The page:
Business, Labor Agree: Time to Act on Retirement Security
February 27, 2013
It’s one of the biggest challenges facing the economy today: providing retirement security for America’s work force.
But the 2008 Great Recession, which wreaked havoc on pensions and other retirement funds, has led labor and business leaders to propose new reforms to the multiemployer pension system to keep the funds – which allow workers to accrue benefits even as they move from job to job – solvent and attractive to employers and employees alike.
Says International President Edwin D. Hill:
The regulatory provisions covering multiemployer plans, last updated in 2006 as part of the Pension Protection Act, are scheduled to expire in 2014.
To kick off debate in Congress and among plan stakeholders about revamping the pension regulatory system to meet current economic challenges, the National Coordinating Committee for Multiemployer Plans, a coalition of unions, businesses, and retirement experts (including the IBEW), released its reform recommendations in a new report – Solutions not Bailouts – this month.
Among the suggested reforms are:
Multiemployer pensions are particularly common in industries like construction which are dependent on a mobile workforce. Approximately one-fourth of workers are covered by traditional pensions are in multiemployer plans.
Years of outsourcing, plant shutdowns and corporate mergers have devastated single-employer private pension plans, leaving millions of Americans reliant on 401(k)-type defined contribution plans which fall short when it comes to providing sufficient retirement income.
As Michael Fletcher of the Washington Post wrote:
Despite their decline, researchers say that defined benefits plans still give retirees a bigger bang for their buck. The National Institute of Retirement Security finds that the cost to deliver the same level of retirement income to a group of employees is 46 percent lower in a defined benefit plan than it is in a defined contribution plan.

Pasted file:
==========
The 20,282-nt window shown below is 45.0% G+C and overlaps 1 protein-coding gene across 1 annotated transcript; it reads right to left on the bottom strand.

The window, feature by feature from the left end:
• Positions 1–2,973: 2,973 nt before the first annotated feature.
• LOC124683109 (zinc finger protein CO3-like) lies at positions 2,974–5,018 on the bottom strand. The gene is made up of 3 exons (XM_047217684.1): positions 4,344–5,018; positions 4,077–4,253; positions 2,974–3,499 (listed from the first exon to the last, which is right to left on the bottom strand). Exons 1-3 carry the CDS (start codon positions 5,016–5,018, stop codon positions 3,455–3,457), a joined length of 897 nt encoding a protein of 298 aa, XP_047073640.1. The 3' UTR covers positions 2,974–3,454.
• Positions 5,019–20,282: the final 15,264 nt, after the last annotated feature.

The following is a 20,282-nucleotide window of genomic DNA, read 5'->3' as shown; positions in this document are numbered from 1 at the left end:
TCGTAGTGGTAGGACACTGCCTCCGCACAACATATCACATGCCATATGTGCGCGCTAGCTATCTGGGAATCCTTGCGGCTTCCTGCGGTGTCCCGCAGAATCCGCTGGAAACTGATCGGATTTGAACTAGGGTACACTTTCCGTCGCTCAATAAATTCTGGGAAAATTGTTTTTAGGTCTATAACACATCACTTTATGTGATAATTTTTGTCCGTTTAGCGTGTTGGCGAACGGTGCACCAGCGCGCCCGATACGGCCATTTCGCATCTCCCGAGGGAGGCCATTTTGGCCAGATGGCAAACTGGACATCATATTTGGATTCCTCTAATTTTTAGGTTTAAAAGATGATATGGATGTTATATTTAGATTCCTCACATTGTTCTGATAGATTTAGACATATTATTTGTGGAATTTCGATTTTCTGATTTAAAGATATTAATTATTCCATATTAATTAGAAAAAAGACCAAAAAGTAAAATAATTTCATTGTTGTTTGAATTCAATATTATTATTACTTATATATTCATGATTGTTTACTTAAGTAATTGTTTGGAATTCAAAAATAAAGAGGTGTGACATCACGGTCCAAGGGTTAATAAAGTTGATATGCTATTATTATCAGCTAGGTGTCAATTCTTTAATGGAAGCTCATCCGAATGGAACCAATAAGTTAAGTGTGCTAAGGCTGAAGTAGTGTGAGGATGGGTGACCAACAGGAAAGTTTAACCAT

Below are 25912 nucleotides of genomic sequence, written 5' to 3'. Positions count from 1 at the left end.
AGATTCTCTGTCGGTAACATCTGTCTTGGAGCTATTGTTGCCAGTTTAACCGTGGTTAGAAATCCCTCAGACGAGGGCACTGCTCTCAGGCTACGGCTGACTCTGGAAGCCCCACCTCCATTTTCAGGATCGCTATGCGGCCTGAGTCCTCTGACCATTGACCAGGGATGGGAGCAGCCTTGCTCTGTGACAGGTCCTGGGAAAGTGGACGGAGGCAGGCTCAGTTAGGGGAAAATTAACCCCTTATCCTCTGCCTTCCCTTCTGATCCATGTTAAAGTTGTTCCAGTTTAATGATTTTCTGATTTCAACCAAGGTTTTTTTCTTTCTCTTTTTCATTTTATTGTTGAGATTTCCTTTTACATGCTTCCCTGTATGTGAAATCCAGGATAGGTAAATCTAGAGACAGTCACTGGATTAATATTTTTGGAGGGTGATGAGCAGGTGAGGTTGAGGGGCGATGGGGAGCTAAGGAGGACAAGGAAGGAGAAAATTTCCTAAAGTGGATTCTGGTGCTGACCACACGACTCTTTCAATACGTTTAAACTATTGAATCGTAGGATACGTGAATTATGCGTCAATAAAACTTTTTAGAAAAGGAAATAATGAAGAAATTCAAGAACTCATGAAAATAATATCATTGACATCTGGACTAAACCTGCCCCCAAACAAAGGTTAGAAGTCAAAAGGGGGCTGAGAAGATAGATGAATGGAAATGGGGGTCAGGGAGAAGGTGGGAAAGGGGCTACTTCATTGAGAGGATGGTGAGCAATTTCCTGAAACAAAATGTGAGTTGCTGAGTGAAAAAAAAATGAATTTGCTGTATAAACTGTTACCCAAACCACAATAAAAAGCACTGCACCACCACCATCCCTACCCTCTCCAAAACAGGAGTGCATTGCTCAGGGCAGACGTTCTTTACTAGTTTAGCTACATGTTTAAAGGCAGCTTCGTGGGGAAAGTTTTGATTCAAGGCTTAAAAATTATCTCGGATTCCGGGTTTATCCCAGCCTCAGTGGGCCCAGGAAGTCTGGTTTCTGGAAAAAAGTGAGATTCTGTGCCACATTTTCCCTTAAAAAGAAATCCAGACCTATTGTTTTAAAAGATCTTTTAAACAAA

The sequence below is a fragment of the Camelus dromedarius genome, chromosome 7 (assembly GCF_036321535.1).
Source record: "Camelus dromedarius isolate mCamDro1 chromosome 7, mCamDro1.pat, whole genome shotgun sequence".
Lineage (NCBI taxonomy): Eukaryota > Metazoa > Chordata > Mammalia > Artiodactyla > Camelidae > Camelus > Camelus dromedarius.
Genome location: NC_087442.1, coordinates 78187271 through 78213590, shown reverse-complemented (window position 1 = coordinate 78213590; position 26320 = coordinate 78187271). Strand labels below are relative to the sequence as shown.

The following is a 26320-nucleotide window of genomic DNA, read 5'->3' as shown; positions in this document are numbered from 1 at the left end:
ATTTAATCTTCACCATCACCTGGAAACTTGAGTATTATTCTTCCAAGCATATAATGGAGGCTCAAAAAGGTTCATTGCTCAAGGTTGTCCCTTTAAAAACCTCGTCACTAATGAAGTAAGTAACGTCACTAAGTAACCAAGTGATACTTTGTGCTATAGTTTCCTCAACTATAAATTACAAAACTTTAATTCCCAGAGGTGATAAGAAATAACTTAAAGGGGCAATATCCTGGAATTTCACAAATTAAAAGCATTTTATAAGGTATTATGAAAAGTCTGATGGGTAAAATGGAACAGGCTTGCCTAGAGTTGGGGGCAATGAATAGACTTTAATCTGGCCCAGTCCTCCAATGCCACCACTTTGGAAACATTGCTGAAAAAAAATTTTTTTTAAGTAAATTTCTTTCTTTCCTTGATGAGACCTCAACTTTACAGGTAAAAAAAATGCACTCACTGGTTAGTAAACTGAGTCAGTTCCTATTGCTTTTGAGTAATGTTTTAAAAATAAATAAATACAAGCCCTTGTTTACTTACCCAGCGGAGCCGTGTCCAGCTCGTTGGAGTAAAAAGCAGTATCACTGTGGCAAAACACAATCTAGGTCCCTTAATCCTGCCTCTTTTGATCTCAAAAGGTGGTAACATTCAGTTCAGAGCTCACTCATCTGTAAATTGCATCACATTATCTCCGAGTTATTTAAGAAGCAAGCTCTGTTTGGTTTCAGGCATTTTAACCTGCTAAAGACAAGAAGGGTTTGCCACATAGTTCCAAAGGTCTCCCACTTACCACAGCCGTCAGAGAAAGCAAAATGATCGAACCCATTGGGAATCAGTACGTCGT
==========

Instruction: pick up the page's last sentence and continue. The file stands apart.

Multiemployer plans held up better than their single employee counterparts, but the Great Recession still caused major damage, with the percentage of plans considered to be financially healthy dropping from 76 in 2008 to just 20 a year later.
That figure has since improved to 62 percent, but more needs to be done on the federal level to protect and expand retirement security for plan participants, says Marco Giamberardino, National Electrical Contractors Association executive director for Government Affairs.
The Pension Benefit Guaranty Corp. the federal agency responsible for guaranteeing private pensions estimates that without regulatory changes, there is a strong probability that multiemployer plans could exhaust their assets in the next 20 years.
Says International Secretary Treasurer Sam Chilia: